MPs warn of Loan Charge settlement miscalculations
HMRC are facing another setback with their handling of the 2019 Loan Charge, as a cross-party group of MPs set up to investigate the controversial tax has discovered an ubiquitous error in the taxman’s calculations of Loan Charge cases.
And the cause? Failing to account for the fact that leap-year 2012 had 366 days in it.
HMRC have been pushing their settlement opportunity as the only way for taxpayers affected by the Loan Charge to spread payment over a manageable timeframe. For anyone who doesn’t settle before 6th April, the Loan Charge will charge them income tax and National Insurance on all contributions to disguised remuneration avoidance schemes over multiple years in one lump sum in 2019-20, which critics argue represents impossibly high tax bills that will lead to bankruptcy in many cases.
Unlike previous “amnesty” schemes from HMRC, such as the Offshore Disclosure Facility in 2007 and Liechtenstein Disclosure Facility in 2009 which offered reduced penalties and no convictions for people coming forward, the Loan Charge settlement opportunity only offers taxpayers a means to spread payment instead of having several years’ tax charged in one go. Interest is still applied at the HMRC rate as per usual.
HMRC have been apparently overwhelmed with the volume of taxpayers seeking settlement, causing substantial delays to responding to settlement requests. On 10th January, Sir B.Rupt wrote on Twitter: “Gave HMRC all my figures in September, still waiting for a settlement figure even though they promised to have them delivered by December”. On 29th May last year, TotalitarianTaxation tweeted: “I’ve been waiting nearly 4 years for you to provide me with a settlement figure for tax you claim that I owe, charging me thousands of pounds in interest while you drag your feet”. Earlier this month, GoodBoyBrown tweeted: “I’ve been waiting over 14 months for settlement figures and was told on phone by an HMRC agent (WH) that I would go to the back of the queue just because I’d phoned to chase them after 6 months of waiting, I was told it was just the way their system works! Pretty staggering” and on the 10th March, 2019LoanCharge tweeted: “After 18 months of waiting, I’m yet to receive my settlement figures.”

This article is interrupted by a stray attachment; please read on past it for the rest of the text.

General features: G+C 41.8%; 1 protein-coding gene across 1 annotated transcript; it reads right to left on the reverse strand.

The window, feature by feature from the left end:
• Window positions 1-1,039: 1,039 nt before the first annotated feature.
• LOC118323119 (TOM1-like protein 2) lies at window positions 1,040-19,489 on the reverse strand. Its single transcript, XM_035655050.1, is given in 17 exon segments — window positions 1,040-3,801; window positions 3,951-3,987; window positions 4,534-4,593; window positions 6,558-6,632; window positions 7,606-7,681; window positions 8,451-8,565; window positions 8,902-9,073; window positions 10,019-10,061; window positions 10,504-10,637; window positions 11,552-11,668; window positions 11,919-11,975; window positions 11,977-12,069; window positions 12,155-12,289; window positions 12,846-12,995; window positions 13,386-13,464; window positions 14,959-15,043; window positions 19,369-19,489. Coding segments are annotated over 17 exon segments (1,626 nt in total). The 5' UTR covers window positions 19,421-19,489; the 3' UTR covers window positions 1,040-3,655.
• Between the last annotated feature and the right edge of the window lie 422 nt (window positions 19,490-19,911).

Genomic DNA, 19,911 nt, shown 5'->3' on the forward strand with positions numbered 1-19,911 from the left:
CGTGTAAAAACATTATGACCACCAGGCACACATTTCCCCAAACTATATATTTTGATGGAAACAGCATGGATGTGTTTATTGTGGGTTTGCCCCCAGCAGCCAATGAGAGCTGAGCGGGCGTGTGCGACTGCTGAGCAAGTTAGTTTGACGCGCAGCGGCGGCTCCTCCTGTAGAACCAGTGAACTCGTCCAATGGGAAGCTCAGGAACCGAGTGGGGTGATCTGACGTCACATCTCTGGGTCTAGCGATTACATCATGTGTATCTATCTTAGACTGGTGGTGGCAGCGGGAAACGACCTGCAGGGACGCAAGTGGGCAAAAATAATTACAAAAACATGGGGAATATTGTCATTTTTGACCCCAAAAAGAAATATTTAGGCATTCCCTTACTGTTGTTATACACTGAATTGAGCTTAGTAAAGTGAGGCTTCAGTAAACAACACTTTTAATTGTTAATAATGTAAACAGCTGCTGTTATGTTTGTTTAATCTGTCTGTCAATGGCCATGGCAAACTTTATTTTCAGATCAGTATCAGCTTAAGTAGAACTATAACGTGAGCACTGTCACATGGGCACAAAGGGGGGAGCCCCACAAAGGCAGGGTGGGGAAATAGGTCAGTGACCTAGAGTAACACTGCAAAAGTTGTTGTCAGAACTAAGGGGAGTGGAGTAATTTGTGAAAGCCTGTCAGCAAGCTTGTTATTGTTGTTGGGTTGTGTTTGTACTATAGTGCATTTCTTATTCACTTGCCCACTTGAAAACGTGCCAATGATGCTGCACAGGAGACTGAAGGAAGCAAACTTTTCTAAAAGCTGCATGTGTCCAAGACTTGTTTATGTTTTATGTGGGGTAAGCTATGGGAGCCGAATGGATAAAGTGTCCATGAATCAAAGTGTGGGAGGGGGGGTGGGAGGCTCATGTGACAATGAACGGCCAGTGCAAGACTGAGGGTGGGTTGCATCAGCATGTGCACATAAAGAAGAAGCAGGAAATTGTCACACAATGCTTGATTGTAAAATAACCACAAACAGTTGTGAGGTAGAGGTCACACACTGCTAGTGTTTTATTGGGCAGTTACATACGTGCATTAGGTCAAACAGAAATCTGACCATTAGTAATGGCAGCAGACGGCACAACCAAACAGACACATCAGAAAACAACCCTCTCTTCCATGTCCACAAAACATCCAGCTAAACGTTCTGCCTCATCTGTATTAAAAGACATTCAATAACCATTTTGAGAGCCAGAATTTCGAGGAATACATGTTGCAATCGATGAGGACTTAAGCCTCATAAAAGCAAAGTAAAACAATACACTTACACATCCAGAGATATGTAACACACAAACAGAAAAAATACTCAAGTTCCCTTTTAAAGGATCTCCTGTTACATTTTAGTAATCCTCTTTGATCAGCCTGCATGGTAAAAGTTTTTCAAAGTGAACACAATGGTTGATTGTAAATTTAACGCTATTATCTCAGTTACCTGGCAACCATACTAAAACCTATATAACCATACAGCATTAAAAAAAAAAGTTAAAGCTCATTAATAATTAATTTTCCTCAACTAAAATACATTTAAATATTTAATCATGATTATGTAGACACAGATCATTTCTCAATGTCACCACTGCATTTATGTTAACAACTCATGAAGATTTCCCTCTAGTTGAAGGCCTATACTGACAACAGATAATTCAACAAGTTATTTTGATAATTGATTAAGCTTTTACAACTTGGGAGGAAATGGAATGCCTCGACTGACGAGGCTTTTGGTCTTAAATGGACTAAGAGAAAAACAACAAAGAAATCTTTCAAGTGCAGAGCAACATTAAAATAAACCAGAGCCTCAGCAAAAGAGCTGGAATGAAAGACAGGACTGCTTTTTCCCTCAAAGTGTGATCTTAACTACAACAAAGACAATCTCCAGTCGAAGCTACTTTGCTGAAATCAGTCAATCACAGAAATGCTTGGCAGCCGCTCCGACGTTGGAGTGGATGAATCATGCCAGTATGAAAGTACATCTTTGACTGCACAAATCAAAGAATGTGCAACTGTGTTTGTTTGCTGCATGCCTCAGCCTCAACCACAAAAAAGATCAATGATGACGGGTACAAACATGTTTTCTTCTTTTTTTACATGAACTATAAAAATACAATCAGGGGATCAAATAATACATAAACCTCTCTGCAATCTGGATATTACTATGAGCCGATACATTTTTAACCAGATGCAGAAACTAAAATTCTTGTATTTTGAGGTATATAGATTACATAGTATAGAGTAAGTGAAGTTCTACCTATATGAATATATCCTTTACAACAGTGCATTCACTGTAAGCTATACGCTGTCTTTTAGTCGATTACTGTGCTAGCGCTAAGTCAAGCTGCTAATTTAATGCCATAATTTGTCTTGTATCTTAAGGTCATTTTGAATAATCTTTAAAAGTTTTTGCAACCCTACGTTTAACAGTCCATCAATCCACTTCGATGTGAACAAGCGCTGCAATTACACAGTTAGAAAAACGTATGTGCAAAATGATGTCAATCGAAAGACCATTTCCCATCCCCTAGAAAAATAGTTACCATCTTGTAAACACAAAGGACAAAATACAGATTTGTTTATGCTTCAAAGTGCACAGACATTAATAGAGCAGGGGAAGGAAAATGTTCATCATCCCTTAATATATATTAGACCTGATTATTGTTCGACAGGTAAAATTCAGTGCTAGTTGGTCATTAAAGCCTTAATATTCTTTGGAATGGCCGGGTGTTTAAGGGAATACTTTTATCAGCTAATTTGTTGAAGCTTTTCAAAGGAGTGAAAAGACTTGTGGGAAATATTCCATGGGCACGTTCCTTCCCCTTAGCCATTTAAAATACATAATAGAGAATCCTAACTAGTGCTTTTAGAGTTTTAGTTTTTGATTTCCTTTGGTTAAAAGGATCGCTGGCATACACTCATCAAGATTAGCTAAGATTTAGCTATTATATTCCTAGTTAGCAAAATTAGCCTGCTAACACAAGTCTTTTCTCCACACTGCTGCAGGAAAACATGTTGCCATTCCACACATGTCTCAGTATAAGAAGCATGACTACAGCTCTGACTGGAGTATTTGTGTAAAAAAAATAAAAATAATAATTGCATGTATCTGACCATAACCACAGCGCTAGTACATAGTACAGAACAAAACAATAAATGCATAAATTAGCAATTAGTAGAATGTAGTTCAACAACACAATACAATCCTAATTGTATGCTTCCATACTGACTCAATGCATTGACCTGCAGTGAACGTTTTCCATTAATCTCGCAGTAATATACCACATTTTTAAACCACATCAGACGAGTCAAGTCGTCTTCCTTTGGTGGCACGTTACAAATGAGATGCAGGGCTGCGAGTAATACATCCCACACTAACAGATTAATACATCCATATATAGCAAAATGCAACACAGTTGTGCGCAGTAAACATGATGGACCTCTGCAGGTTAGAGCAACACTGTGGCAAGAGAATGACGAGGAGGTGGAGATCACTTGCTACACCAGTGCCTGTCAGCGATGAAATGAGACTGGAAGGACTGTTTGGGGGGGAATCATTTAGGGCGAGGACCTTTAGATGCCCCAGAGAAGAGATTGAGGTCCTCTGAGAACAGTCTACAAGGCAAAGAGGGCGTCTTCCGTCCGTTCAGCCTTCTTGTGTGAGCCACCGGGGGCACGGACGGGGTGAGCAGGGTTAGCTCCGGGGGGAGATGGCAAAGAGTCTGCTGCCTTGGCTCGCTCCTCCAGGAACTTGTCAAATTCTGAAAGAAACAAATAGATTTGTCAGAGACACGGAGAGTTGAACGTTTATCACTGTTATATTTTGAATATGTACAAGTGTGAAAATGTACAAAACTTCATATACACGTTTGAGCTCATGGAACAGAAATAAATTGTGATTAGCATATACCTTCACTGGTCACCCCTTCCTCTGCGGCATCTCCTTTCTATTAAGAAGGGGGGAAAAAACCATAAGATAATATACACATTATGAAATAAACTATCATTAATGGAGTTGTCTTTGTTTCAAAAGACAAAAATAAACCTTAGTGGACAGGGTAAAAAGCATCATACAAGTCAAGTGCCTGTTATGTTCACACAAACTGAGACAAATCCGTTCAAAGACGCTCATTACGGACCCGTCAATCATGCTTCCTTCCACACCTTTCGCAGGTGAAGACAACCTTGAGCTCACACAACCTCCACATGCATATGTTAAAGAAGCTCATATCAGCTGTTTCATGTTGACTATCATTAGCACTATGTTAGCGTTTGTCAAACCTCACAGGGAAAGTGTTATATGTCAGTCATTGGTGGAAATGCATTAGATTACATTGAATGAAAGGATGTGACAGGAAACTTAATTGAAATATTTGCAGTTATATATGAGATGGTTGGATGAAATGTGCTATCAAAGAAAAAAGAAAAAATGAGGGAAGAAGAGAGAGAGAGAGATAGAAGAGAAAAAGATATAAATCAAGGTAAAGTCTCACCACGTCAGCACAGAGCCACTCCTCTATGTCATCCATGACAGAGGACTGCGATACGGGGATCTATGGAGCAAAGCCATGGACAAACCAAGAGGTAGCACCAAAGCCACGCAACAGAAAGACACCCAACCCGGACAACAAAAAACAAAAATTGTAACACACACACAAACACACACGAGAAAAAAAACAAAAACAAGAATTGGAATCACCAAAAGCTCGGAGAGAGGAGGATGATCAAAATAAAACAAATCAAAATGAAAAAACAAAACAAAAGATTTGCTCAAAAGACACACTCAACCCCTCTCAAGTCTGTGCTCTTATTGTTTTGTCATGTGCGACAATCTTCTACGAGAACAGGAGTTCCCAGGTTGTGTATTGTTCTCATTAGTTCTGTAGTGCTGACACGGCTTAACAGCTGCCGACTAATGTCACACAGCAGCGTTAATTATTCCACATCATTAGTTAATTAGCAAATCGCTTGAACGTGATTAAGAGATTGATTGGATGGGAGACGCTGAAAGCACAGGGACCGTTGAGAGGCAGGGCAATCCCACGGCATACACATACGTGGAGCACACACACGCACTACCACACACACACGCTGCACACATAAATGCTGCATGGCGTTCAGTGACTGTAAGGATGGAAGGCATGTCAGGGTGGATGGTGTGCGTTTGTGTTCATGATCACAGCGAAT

In February, HMRC updated their online guidance to offer an expected response time of four to six weeks to settlement requests, whilst confirming that anyone who has made first contact with HMRC before the end of the financial year would still be eligible for settlement, even if HMRC haven’t responded by 6th April. How they intend to police this remains unclear.
And now comes the revelation by the Loan Charge All-Party Parliamentary Group (APPG) that of the few HMRC settlement calculations that they have seen during their recent inquiry, every single one that involves charging interest in the year 2012 has been miscalculated. The error may be small but represents overcharging in every case and will likely further destroy any confidence that affected taxpayers had that HMRC are capable of handling their affairs professionally. People who have waited years for their figures will now have to have them independently checked and potentially sent back for recalculation.